Abstract: In this paper it is argued that contemporary conceptualisation of rape obscure the real but often unexamined connections between racism and sexual assault. Indeed, women of color are more likely to be victimised by sexual assault than white women. They are also less likely to report their assault, less likely to be believed and less likely to participate in the anti rape movement. This suggests that the racial factor should be involved in any discussion on sexual assault.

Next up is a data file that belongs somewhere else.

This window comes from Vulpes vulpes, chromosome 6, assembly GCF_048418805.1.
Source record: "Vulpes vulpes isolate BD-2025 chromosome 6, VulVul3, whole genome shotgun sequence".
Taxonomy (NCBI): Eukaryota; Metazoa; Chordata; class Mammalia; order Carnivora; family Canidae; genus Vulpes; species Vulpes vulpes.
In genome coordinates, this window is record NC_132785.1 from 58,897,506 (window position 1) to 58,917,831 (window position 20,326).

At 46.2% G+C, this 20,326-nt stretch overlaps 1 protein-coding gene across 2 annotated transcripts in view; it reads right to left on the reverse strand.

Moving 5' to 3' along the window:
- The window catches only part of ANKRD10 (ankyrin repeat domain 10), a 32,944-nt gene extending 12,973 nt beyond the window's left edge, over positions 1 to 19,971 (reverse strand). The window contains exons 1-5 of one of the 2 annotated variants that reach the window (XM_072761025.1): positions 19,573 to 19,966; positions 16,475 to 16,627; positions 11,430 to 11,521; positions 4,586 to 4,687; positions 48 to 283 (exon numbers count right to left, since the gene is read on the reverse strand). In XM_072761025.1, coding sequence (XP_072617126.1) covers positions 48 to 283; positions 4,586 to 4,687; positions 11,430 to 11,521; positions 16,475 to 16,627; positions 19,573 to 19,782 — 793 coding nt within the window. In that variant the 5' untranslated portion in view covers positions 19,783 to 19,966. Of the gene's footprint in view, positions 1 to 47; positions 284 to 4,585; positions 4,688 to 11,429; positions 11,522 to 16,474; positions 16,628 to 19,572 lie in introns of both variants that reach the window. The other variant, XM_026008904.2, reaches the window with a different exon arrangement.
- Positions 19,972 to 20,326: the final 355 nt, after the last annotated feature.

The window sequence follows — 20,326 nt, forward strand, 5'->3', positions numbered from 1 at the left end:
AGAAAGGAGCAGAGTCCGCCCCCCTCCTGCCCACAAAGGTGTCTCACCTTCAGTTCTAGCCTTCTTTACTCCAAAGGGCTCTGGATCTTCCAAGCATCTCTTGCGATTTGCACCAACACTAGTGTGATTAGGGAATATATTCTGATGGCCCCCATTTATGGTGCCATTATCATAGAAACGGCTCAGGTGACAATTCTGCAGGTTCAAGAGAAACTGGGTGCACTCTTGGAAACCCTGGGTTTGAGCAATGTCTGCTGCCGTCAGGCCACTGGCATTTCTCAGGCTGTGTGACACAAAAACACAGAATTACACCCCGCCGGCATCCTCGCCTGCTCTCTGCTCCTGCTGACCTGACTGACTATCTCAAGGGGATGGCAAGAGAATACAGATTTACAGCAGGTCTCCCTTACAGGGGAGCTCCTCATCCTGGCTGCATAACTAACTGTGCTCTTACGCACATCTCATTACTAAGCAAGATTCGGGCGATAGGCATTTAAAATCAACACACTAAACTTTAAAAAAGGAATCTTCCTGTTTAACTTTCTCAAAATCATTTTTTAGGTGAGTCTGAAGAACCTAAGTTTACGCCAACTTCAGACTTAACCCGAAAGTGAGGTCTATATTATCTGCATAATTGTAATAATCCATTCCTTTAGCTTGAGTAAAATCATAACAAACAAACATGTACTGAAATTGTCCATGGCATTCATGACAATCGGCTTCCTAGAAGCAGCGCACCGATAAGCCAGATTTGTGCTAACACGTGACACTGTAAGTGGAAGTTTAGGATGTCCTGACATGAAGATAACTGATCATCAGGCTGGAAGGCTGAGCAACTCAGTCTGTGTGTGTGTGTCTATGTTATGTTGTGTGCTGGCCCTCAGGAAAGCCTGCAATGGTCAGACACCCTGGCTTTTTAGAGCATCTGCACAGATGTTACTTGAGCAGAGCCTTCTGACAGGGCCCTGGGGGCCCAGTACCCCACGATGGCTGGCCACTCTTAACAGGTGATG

Debra Jackson. An Examination of Racialized Assumptions in Antirape Discourse
2003, Studies in Practical Philosophy: A Journal of Ethical and Political Philosophy 3.
Added by: Clotilde Torregrossa, Contributed by: Corbin Covington
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